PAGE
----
Donald Trump unabashedly calls himself a genius.
Mr. Trump’s alleged genius, if it exists, clearly does not extend to Constitutional jurisprudence.
Well, that’s a pretty strange way of getting to pro-life. I mean, it’s a very unique way of asking about pro-life. What does that have to do with privacy? How are you equating pro-life with privacy?
The right to privacy is the foundation of a woman’s right to decide whether to carry a pregnancy to term. The landmark case of Roe v. Wade, 410 U.S. 113 (1973) recognized the right of a woman to make that decision in the first trimester.
In arguing against the constitutionality of the Texas abortion statute, the Roe appellant relied to a large degree on the holding in a Supreme Court decision that issued eight years earlier, Griswold v. Connecticut, 381 U.S. 479 (1965).
The principal thrust of appellant’s attack on the Texas statutes is that they improperly invade a right, said to be possessed by the pregnant woman, to choose to terminate her pregnancy. Appellant would discover this right in the concept of personal “liberty” embodied in the Fourteenth Amendment’s Due Process Clause; or in personal, marital, familial, and sexual privacy said to be protected by the Bill of Rights or its penumbras, see Griswold v. Connecticut, 381 U.S. 479 (1965); Eisenstadt v. Baird, 405 U.S. 438 (1972); id. at 460 (WHITE, J., concurring in result); or among those rights reserved to the people by the Ninth Amendment, Griswold v. Connecticut, 381 U.S. at 486 (Goldberg, J., concurring).
In reaching its decision, the Roe Court also relied on Griswold.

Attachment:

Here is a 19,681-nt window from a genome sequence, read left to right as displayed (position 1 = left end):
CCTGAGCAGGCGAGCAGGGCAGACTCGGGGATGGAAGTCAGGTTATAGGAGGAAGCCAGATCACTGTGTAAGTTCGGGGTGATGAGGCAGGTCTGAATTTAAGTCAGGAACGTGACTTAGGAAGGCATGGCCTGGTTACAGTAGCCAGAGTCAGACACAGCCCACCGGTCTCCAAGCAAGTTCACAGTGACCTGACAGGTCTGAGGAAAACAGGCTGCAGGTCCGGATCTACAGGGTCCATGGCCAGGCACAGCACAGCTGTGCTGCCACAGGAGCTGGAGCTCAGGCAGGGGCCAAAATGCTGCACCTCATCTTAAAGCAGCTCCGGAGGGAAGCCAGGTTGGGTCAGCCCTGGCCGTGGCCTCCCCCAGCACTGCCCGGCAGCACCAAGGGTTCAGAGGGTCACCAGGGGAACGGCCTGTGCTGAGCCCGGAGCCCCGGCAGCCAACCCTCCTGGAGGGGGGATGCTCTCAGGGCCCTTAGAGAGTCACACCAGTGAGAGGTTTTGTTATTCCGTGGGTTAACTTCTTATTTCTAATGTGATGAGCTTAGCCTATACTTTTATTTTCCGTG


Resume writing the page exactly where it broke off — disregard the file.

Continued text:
The Constitution does not explicitly mention any right of privacy. In a line of decisions, however, going back perhaps as far as Union Pacific R. Co. v. Botsford, 141 U.S. 250, 251 (1891), the Court has recognized that a right of personal privacy, or a guarantee of certain areas or zones of privacy, does exist under the Constitution. In varying contexts, the Court or individual Justices have, indeed, found at least the roots of that right in the First Amendment, Stanley v. Georgia, 394 U.S. 557, 564 (1969); in the Fourth and Fifth Amendments, Terry v. Ohio, 392 U.S. 1, 8-9 (1968), Katz v. United States, 389 U.S. 347, 350 (1967), Boyd v. United States, 116 U.S. 616 (1886), see Olmstead v. United States, 277 U.S. 438, 478 (1928) (Brandeis, J., dissenting); in the penumbras of the Bill of Rights, Griswold v. Connecticut, 381 U.S. at 484-485; in the Ninth Amendment, id. at 486 (Goldberg, J., concurring); or in the concept of liberty guaranteed by the first section of the Fourteenth Amendment, see Meyer v. Nebraska, 262 U.S. 390, 399 (1923). These decisions make it clear that only personal rights that can be deemed “fundamental” or “implicit in the concept of ordered liberty,” Palko v. Connecticut, 302 U.S. 319, 325 (1937), are included in this guarantee of personal privacy. They also make it clear that the right has some extension to activities relating to marriage, Loving v. Virginia, 388 U.S. 1, 12 (1967); procreation, Skinner v. Oklahoma, 316 U.S. 535, 541-542 (1942); contraception, Eisenstadt v. Baird, 405 U.S. at 453-454; id. at 460, 463-465 [p153] (WHITE, J., concurring in result); family relationships, Prince v. Massachusetts, 321 U.S. 158, 166 (1944); and childrearing and education, Pierce v. Society of Sisters, 268 U.S. 510, 535 (1925), Meyer v. Nebraska, supra.